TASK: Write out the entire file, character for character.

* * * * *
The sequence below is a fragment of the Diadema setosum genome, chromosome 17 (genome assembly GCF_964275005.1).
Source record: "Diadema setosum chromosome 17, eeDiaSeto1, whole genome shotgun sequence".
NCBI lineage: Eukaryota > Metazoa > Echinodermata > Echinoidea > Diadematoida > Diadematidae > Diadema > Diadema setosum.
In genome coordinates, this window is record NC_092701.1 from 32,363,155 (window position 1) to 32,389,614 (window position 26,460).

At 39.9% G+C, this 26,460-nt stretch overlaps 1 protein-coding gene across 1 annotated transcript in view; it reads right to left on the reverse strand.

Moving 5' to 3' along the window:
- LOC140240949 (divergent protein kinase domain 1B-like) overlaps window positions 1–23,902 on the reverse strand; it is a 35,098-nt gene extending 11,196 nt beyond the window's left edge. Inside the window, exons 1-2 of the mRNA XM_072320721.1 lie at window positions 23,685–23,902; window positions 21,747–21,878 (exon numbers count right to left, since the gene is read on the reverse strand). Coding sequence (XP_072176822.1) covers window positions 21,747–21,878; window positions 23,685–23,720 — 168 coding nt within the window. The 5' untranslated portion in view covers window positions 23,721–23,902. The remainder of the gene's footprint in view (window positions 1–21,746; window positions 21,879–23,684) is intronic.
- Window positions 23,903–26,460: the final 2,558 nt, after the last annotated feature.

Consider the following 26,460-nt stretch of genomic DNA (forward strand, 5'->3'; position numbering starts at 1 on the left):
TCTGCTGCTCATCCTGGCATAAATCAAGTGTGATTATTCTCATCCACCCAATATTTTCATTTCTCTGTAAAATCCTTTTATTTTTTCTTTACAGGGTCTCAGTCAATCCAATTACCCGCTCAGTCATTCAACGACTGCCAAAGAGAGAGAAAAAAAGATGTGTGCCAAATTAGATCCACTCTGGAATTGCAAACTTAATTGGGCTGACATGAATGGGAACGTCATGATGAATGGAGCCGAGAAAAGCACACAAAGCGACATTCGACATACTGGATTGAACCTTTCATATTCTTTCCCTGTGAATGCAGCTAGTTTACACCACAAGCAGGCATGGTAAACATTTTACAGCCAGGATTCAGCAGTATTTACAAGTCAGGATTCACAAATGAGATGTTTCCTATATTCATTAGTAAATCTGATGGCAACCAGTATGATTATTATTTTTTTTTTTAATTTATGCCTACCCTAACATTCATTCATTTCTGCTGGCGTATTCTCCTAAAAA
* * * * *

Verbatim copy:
The sequence below is a fragment of the Diadema setosum genome, chromosome 17 (genome assembly GCF_964275005.1).
Source record: "Diadema setosum chromosome 17, eeDiaSeto1, whole genome shotgun sequence".
NCBI lineage: Eukaryota > Metazoa > Echinodermata > Echinoidea > Diadematoida > Diadematidae > Diadema > Diadema setosum.
In genome coordinates, this window is record NC_092701.1 from 32,363,155 (window position 1) to 32,389,614 (window position 26,460).

At 39.9% G+C, this 26,460-nt stretch overlaps 1 protein-coding gene across 1 annotated transcript in view; it reads right to left on the reverse strand.

Moving 5' to 3' along the window:
- LOC140240949 (divergent protein kinase domain 1B-like) overlaps window positions 1–23,902 on the reverse strand; it is a 35,098-nt gene extending 11,196 nt beyond the window's left edge. Inside the window, exons 1-2 of the mRNA XM_072320721.1 lie at window positions 23,685–23,902; window positions 21,747–21,878 (exon numbers count right to left, since the gene is read on the reverse strand). Coding sequence (XP_072176822.1) covers window positions 21,747–21,878; window positions 23,685–23,720 — 168 coding nt within the window. The 5' untranslated portion in view covers window positions 23,721–23,902. The remainder of the gene's footprint in view (window positions 1–21,746; window positions 21,879–23,684) is intronic.
- Window positions 23,903–26,460: the final 2,558 nt, after the last annotated feature.

Consider the following 26,460-nt stretch of genomic DNA (forward strand, 5'->3'; position numbering starts at 1 on the left):
TCTGCTGCTCATCCTGGCATAAATCAAGTGTGATTATTCTCATCCACCCAATATTTTCATTTCTCTGTAAAATCCTTTTATTTTTTCTTTACAGGGTCTCAGTCAATCCAATTACCCGCTCAGTCATTCAACGACTGCCAAAGAGAGAGAAAAAAAGATGTGTGCCAAATTAGATCCACTCTGGAATTGCAAACTTAATTGGGCTGACATGAATGGGAACGTCATGATGAATGGAGCCGAGAAAAGCACACAAAGCGACATTCGACATACTGGATTGAACCTTTCATATTCTTTCCCTGTGAATGCAGCTAGTTTACACCACAAGCAGGCATGGTAAACATTTTACAGCCAGGATTCAGCAGTATTTACAAGTCAGGATTCACAAATGAGATGTTTCCTATATTCATTAGTAAATCTGATGGCAACCAGTATGATTATTATTTTTTTTTTTAATTTATGCCTACCCTAACATTCATTCATTTCTGCTGGCGTATTCTCCTAAAAA